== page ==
Irwin Jacobs, who owned 16 boat companies in the 1980s and still owns Larson Boat Group in Little Falls, Minn., said the growth in new boat sales, while not stellar, is at sensible levels. “We’re the first business to go in a recession, and the last to come back,” he said.
To rev sales, manufacturers and retailers say they’re putting value front and center. At Brunswick — which owns nearly a dozen brands, including Mercury, Bayliner, Lowe, Sea Ray, Crestliner and Lund — Chairman and CEO Dusty McCoy said, “Every new model made should cost the same or less than the model it replaces.”
But it’s not about stripping a model to make it affordable. McCoy said many new models come standard with features that today’s buyers expect, such as joystick docking for easier maneuverability, state-of-the-art dash systems and fuel-efficient engines.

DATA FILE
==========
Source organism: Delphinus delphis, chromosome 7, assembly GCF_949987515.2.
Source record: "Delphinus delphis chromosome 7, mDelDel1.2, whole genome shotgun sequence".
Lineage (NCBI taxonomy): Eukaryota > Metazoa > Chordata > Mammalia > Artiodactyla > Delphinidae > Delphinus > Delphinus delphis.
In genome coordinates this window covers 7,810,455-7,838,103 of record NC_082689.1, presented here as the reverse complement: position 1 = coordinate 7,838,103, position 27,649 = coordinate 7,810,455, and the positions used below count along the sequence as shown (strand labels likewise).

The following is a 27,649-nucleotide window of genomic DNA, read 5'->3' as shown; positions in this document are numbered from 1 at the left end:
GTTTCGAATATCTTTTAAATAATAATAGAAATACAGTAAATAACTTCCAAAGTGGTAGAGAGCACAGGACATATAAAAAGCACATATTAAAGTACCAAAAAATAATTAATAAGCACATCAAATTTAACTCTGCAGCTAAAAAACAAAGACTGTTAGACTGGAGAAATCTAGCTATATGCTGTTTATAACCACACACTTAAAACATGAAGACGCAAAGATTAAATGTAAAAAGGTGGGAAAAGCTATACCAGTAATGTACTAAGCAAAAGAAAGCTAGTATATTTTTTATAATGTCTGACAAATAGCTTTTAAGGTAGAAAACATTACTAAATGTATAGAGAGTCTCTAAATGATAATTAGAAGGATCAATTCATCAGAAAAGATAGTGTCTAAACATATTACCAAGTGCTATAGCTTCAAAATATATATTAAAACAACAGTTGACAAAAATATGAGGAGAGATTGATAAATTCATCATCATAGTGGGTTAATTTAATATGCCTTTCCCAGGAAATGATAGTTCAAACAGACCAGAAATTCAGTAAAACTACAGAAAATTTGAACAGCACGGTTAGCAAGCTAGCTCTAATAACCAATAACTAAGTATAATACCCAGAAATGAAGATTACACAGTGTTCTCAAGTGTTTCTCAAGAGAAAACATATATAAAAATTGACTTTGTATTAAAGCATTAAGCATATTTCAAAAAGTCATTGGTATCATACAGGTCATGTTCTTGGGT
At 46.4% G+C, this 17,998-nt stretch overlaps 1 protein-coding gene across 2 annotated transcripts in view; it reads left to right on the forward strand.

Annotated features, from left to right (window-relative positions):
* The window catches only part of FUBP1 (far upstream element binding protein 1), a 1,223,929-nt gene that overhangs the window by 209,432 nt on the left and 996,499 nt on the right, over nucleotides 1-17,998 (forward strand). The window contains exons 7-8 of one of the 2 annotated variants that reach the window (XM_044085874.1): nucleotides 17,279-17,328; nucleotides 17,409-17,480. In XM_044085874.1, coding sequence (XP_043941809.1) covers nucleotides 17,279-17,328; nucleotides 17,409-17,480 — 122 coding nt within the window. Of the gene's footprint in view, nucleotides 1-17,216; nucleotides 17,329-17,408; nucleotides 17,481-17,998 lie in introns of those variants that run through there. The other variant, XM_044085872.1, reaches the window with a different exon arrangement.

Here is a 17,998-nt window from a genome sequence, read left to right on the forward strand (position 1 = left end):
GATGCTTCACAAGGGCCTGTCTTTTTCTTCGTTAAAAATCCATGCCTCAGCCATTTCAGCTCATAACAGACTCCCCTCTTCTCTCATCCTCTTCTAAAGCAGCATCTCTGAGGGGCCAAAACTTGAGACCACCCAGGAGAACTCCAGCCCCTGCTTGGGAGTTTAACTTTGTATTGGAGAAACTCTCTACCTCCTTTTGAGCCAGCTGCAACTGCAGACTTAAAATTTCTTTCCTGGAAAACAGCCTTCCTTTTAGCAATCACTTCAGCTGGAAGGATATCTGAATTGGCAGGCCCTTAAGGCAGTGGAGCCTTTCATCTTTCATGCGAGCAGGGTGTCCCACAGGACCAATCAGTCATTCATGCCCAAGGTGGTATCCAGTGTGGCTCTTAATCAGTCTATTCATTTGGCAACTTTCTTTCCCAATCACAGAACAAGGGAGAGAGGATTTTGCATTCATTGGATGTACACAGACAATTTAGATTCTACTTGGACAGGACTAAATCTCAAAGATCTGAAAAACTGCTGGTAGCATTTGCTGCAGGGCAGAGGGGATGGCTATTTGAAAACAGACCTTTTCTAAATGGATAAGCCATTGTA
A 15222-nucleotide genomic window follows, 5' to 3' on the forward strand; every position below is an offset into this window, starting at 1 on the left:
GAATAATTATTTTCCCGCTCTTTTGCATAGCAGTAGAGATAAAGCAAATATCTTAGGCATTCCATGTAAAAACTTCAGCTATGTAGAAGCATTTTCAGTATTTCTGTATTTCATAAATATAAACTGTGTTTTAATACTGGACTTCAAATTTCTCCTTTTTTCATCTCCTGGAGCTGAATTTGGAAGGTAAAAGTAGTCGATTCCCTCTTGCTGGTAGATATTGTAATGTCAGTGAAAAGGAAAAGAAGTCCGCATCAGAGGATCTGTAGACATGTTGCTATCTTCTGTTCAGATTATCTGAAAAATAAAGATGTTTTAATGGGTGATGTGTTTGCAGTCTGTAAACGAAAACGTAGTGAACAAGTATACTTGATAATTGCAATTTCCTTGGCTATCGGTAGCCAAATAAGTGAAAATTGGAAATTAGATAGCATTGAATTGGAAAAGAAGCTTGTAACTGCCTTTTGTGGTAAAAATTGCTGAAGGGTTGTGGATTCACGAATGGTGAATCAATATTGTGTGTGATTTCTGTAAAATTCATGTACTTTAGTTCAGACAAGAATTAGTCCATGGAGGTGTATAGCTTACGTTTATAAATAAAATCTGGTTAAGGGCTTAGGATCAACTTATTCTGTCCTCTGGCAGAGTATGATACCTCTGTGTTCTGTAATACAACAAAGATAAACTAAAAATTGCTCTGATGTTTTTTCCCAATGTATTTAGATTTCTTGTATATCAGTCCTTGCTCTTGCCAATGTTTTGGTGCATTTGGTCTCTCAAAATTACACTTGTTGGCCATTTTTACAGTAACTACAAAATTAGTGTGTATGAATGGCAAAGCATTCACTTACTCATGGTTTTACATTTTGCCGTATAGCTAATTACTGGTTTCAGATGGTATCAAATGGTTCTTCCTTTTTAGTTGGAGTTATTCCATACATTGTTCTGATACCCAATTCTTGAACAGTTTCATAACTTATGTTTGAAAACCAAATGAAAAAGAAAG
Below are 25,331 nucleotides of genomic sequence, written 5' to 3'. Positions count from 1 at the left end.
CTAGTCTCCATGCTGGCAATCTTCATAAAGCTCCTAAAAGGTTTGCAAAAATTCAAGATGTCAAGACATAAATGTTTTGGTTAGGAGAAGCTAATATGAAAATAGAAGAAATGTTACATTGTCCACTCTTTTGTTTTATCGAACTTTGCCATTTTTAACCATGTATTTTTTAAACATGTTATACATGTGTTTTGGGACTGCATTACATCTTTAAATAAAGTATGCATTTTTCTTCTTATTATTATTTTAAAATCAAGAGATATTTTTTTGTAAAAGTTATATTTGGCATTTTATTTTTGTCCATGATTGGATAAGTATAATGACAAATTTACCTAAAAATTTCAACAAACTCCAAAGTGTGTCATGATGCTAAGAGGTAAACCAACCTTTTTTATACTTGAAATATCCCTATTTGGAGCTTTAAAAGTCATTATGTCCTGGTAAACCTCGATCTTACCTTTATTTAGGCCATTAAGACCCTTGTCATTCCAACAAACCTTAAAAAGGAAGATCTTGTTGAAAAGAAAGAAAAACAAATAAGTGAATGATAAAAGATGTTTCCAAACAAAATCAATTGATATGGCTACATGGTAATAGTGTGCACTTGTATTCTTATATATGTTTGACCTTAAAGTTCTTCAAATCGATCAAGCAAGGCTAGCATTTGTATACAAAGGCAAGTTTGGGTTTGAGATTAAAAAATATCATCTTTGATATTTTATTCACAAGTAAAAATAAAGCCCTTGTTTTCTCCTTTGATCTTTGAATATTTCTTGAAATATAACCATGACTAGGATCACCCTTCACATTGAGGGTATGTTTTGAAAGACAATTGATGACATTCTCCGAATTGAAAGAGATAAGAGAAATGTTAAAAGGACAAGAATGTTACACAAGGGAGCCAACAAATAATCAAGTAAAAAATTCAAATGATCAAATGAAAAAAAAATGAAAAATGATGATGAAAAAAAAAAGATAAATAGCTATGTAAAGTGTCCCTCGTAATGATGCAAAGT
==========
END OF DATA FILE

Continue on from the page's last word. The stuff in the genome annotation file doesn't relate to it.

“Consumers want more but expect to pay less,” McCoy said. “They want more standard features without a higher price. It’s happening across the industry.”
Dan Chesky Jr., co-owner of Dan’s Southside Marine in Bloomington, Minn., said that he’s completely changed his customer approach. He’s added an affordability page on his website so customers can see how a new boat fits in their budget.
“If someone is spending $150 a month on a cellphone, we can show them how to own a new boat for about the same amount,” Chesky said.
The monthly payment on a 16 1/2-foot new Alumacraft with a 50-horsepower, four-stroke engine with fish finder, trolling motor, cover and trailer is $159, assuming a $17,628 purchase price, 10 percent down and financing for 12 years at 5.49 percent.
“We say that you could own that boat for less than $200 a month instead of throwing out an $18,000 price tag,” Chesky said. (Interest rates vary from 4.99 to 18.95 percent, depending on a customer’s credit.)